Racer X spoke with Broc Tickle’s trainer Aldon Baker at the Minneapolis Supercross, discussing Broc’s provisional suspension from the FIM due to failing an anti-doping test at the San Diego Supercross on February 10. Tickle was not at the race. He received word of the suspension via an email on Thursday night, after he landed in Minneapolis. He then flew to California to begin working on plans with KTM’s lawyers. Tickle has been told by the FIM that he has two business days to put together an appeal, which means Friday and Monday. Beyond that, Tickle was given no other information besides the same press release we posted on Friday. Meanwhile, Baker spent much of Friday at the track trying to get more info from the FIM officials on hand, but didn’t learn much.
As for the substance, methylhexanamine, Baker says he is not familiar with it and had to turn to a Google search to even learn more about it. The supplements he asks his riders to take are examined by an independent person in Florida to be sure they do not possess ingredients on the banned list. To be extra safe, he says his riders take very few supplements in general.
Baker, via Google searching, says he learned the substance passes through the system pretty quickly, so if Tickle did ingest anything, it would likely have to had been during the race weekend in San Diego. However, and this is key, Tickle has assured everyone that he didn’t go rouge and take or eat anything different on that race weekend. Other riders were tested in San Diego, Tickle was the only one who failed the anti-doping test as far as we know (Jason Anderson, another Baker client, is actually on the year-long watch list from WADA, which randomly selects athletes to be checked at any time. Anderson was even approached at dinner by a testing group and had to leave and go to a hotel room to produce a sample. He passed the test.)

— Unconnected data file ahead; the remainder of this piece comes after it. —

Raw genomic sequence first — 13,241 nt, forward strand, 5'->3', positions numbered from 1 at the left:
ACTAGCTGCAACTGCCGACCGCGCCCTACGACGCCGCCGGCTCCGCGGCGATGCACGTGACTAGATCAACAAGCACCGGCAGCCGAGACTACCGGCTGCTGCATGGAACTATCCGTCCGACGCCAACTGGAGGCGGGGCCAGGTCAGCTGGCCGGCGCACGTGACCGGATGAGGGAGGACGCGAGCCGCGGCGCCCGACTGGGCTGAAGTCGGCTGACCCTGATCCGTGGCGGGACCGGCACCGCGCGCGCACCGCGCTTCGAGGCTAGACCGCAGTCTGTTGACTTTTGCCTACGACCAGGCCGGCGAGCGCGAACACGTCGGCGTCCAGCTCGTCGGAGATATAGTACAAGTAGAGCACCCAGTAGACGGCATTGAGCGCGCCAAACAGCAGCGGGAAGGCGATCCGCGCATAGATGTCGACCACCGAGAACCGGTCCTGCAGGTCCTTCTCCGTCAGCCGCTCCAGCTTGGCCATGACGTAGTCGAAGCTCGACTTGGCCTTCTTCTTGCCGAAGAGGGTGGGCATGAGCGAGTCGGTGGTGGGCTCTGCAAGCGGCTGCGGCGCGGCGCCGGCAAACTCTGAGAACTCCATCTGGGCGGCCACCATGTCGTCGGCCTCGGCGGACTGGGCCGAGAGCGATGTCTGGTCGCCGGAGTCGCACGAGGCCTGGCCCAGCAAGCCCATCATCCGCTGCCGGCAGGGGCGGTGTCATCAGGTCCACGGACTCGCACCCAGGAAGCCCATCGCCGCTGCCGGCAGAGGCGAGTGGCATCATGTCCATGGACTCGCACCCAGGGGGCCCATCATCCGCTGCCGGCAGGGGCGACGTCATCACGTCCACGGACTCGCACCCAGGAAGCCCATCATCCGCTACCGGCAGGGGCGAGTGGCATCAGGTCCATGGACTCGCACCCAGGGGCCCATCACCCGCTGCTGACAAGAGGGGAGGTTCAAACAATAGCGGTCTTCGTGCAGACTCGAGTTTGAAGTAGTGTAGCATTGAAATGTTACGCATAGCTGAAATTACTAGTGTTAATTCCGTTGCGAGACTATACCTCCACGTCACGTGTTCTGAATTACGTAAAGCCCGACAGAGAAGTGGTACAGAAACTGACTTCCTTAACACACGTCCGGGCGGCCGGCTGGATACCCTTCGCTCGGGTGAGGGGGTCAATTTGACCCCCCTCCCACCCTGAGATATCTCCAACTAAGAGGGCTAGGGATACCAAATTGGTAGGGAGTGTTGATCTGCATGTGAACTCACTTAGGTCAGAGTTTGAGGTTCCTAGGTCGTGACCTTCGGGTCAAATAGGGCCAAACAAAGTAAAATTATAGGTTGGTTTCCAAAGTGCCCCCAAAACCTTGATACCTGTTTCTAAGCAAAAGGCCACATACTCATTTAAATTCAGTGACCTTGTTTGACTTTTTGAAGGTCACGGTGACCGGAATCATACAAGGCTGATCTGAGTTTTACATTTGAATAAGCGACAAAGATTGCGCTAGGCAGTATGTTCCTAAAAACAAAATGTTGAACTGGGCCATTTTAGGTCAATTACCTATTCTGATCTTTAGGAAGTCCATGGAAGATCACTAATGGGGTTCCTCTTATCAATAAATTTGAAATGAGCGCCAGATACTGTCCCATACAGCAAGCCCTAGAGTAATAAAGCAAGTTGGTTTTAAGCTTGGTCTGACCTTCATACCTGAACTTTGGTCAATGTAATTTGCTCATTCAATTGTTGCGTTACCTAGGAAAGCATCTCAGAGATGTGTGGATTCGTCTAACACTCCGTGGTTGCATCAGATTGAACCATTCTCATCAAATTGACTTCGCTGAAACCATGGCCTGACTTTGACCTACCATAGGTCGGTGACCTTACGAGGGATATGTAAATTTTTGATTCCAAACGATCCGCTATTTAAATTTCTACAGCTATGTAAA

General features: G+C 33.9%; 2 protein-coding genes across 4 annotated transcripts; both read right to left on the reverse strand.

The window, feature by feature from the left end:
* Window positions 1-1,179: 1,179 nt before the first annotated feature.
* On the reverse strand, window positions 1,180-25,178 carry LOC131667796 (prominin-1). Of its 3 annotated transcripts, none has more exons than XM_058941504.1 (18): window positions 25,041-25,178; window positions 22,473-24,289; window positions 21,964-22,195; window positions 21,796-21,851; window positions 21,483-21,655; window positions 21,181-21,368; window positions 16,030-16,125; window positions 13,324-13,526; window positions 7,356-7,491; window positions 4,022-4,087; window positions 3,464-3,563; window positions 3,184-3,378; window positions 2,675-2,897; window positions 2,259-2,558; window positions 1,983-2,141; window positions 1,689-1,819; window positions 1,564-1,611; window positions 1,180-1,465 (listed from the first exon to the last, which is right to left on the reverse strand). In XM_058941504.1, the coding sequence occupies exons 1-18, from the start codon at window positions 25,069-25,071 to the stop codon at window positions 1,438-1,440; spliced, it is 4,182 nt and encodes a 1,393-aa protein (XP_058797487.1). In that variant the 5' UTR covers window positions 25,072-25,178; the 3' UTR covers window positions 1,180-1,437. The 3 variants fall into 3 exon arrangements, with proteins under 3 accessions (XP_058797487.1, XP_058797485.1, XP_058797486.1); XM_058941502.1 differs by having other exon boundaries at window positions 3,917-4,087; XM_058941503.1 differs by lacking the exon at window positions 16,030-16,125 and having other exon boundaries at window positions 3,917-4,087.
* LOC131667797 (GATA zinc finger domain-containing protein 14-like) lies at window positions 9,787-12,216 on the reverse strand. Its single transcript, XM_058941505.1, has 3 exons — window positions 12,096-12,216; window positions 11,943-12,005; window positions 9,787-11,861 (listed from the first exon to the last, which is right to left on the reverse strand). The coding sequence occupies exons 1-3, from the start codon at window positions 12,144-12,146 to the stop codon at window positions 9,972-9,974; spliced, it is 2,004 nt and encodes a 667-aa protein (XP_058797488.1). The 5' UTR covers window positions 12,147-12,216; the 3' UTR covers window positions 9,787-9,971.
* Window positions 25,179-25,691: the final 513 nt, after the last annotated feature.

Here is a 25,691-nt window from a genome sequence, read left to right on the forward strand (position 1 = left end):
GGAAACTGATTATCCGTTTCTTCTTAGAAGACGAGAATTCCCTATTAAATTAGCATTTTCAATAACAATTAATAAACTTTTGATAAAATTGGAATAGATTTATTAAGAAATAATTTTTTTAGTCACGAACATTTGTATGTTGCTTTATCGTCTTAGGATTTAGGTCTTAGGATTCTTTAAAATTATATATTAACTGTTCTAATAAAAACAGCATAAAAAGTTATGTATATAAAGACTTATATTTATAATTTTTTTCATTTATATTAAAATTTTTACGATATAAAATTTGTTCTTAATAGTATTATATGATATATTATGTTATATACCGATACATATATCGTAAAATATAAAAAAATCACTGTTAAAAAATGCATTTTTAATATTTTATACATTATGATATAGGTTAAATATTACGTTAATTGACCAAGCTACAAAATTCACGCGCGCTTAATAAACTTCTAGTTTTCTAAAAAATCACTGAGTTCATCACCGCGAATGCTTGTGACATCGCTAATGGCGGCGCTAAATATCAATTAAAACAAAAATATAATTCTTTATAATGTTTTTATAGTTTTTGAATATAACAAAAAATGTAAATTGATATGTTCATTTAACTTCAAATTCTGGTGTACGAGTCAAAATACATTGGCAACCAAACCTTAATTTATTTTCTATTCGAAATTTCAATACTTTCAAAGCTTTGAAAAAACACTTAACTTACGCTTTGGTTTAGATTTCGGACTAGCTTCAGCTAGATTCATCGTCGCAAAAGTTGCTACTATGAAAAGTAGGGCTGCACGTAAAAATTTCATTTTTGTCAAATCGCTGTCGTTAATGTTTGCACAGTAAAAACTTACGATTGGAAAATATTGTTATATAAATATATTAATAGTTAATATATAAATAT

“I know for him [Tickle] he would never, in his head, would think this do something like this,” Anderson told us. “And I’m with him every day. I know he has these supplements from GNC or whatever, we take electrolytes, stuff like that, but it’s nothing ever in his head where he’s like “I’m gonna try and cheat.” I believe there should be testing, but at some point I’m just overwhelmed at what is going on, because a dude that’s such a good dude, that’s selfless, he tries, he’s so good for our group and everything like that, for that to happen to him, it sucks. It really sucks.”
So, currently the Tickle camp is pretty much in the dark regarding what happened. The substance he’s claimed to have had, methylhexanamine, is found in the supplement industry. While at one time it was a substance found in nasal spray, from what we can surmise, it is no longer used as such and hasn’t been in decades.
Tickle told his team he’s unaware of anything he took that was on the banned list. He has until Monday to produce an appeal.
In 2012, The Star ran a story about the drug in a Major League Baseball case. You can read it here.